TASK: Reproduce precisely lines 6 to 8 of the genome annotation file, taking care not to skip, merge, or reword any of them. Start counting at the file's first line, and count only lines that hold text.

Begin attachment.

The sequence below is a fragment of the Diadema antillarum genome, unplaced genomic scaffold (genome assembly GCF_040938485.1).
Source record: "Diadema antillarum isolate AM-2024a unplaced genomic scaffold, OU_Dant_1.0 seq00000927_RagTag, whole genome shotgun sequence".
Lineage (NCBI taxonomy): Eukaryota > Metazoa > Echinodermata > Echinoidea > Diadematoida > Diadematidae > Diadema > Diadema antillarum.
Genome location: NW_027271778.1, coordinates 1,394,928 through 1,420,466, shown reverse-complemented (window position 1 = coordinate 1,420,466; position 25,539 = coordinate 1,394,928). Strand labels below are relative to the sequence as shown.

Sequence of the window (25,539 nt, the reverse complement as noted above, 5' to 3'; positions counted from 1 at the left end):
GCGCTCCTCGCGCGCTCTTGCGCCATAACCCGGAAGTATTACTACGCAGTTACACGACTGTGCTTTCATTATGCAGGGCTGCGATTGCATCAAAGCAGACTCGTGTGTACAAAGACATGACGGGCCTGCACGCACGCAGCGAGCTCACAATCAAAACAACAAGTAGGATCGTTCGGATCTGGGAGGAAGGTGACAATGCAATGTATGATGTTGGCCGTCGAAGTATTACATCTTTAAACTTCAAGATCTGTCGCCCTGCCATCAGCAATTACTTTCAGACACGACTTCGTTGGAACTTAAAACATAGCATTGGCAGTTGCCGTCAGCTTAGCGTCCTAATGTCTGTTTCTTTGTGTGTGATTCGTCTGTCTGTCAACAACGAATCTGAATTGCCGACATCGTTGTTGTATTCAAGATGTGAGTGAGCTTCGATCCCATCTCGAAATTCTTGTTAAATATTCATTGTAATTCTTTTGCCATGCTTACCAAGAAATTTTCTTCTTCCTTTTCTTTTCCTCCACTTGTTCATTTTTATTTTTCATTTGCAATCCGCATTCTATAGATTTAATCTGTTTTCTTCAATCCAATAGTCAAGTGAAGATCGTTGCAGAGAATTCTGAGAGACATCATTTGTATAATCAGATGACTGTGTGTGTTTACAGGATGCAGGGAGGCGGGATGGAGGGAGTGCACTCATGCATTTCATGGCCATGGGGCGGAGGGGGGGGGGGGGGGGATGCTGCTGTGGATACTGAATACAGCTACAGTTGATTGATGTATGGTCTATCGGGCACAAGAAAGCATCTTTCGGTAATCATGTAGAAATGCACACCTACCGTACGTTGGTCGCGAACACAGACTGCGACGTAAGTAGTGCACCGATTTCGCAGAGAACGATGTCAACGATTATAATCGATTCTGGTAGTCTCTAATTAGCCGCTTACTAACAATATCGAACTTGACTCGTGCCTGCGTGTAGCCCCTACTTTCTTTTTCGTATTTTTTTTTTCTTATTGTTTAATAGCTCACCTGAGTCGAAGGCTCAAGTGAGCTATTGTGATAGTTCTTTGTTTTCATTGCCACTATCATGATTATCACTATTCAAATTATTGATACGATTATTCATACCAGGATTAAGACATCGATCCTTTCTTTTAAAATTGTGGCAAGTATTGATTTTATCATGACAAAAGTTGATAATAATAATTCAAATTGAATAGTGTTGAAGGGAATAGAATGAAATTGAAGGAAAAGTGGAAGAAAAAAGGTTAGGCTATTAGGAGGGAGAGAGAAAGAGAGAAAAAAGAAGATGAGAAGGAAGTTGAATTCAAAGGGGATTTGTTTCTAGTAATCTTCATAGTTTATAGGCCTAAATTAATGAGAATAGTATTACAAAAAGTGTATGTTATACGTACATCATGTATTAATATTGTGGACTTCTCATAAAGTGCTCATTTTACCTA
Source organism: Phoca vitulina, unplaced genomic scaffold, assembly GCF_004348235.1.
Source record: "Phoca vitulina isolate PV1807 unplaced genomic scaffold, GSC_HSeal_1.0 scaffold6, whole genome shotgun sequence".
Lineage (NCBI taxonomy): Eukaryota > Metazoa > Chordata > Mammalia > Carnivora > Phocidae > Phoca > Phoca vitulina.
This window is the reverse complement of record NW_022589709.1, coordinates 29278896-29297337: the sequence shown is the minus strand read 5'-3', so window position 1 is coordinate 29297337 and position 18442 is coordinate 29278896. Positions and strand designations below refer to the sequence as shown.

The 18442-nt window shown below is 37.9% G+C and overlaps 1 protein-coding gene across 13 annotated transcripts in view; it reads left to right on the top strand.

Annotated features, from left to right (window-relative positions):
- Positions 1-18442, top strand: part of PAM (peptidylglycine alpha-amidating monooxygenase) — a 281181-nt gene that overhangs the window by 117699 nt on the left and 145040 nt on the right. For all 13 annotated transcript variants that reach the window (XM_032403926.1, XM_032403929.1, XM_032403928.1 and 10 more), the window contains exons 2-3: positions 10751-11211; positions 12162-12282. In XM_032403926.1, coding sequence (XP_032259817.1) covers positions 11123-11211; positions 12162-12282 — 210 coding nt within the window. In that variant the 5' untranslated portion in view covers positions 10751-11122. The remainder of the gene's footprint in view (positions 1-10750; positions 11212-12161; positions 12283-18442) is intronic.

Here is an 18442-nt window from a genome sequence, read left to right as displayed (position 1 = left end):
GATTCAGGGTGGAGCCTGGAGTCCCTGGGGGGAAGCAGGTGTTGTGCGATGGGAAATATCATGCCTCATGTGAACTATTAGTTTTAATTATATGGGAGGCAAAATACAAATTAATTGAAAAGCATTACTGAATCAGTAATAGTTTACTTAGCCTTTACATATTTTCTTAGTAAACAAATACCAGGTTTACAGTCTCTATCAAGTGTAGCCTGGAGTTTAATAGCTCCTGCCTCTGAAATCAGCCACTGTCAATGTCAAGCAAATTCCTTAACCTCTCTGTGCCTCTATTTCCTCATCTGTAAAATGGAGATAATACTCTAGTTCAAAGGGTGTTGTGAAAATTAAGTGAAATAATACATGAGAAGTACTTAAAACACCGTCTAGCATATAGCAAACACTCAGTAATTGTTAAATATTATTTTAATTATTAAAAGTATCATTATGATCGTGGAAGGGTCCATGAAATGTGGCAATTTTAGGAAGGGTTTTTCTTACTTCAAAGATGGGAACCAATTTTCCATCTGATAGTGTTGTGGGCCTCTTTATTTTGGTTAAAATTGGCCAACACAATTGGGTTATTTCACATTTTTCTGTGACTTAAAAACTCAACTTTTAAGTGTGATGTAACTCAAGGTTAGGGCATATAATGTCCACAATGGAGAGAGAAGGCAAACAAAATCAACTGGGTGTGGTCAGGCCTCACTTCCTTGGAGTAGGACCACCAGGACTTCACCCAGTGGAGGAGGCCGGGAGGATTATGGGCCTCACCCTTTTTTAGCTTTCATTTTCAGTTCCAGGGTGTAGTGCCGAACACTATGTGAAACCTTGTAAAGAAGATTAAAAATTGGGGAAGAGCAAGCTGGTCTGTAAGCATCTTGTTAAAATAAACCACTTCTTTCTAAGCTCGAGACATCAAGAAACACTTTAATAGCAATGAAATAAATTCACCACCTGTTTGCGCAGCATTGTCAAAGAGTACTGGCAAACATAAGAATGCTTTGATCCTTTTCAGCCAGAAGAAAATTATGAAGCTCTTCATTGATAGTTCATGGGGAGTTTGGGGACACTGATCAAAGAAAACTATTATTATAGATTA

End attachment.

GCGCTCCTCGCGCGCTCTTGCGCCATAACCCGGAAGTATTACTACGCAGTTACACGACTGTGCTTTCATTATGCAGGGCTGCGATTGCATCAAAGCAGACTCGTGTGTACAAAGACATGACGGGCCTGCACGCACGCAGCGAGCTCACAATCAAAACAACAAGTAGGATCGTTCGGATCTGGGAGGAAGGTGACAATGCAATGTATGATGTTGGCCGTCGAAGTATTACATCTTTAAACTTCAAGATCTGTCGCCCTGCCATCAGCAATTACTTTCAGACACGACTTCGTTGGAACTTAAAACATAGCATTGGCAGTTGCCGTCAGCTTAGCGTCCTAATGTCTGTTTCTTTGTGTGTGATTCGTCTGTCTGTCAACAACGAATCTGAATTGCCGACATCGTTGTTGTATTCAAGATGTGAGTGAGCTTCGATCCCATCTCGAAATTCTTGTTAAATATTCATTGTAATTCTTTTGCCATGCTTACCAAGAAATTTTCTTCTTCCTTTTCTTTTCCTCCACTTGTTCATTTTTATTTTTCATTTGCAATCCGCATTCTATAGATTTAATCTGTTTTCTTCAATCCAATAGTCAAGTGAAGATCGTTGCAGAGAATTCTGAGAGACATCATTTGTATAATCAGATGACTGTGTGTGTTTACAGGATGCAGGGAGGCGGGATGGAGGGAGTGCACTCATGCATTTCATGGCCATGGGGCGGAGGGGGGGGGGGGGGGGATGCTGCTGTGGATACTGAATACAGCTACAGTTGATTGATGTATGGTCTATCGGGCACAAGAAAGCATCTTTCGGTAATCATGTAGAAATGCACACCTACCGTACGTTGGTCGCGAACACAGACTGCGACGTAAGTAGTGCACCGATTTCGCAGAGAACGATGTCAACGATTATAATCGATTCTGGTAGTCTCTAATTAGCCGCTTACTAACAATATCGAACTTGACTCGTGCCTGCGTGTAGCCCCTACTTTCTTTTTCGTATTTTTTTTTTCTTATTGTTTAATAGCTCACCTGAGTCGAAGGCTCAAGTGAGCTATTGTGATAGTTCTTTGTTTTCATTGCCACTATCATGATTATCACTATTCAAATTATTGATACGATTATTCATACCAGGATTAAGACATCGATCCTTTCTTTTAAAATTGTGGCAAGTATTGATTTTATCATGACAAAAGTTGATAATAATAATTCAAATTGAATAGTGTTGAAGGGAATAGAATGAAATTGAAGGAAAAGTGGAAGAAAAAAGGTTAGGCTATTAGGAGGGAGAGAGAAAGAGAGAAAAAAGAAGATGAGAAGGAAGTTGAATTCAAAGGGGATTTGTTTCTAGTAATCTTCATAGTTTATAGGCCTAAATTAATGAGAATAGTATTACAAAAAGTGTATGTTATACGTACATCATGTATTAATATTGTGGACTTCTCATAAAGTGCTCATTTTACCTA
Source organism: Phoca vitulina, unplaced genomic scaffold, assembly GCF_004348235.1.
Source record: "Phoca vitulina isolate PV1807 unplaced genomic scaffold, GSC_HSeal_1.0 scaffold6, whole genome shotgun sequence".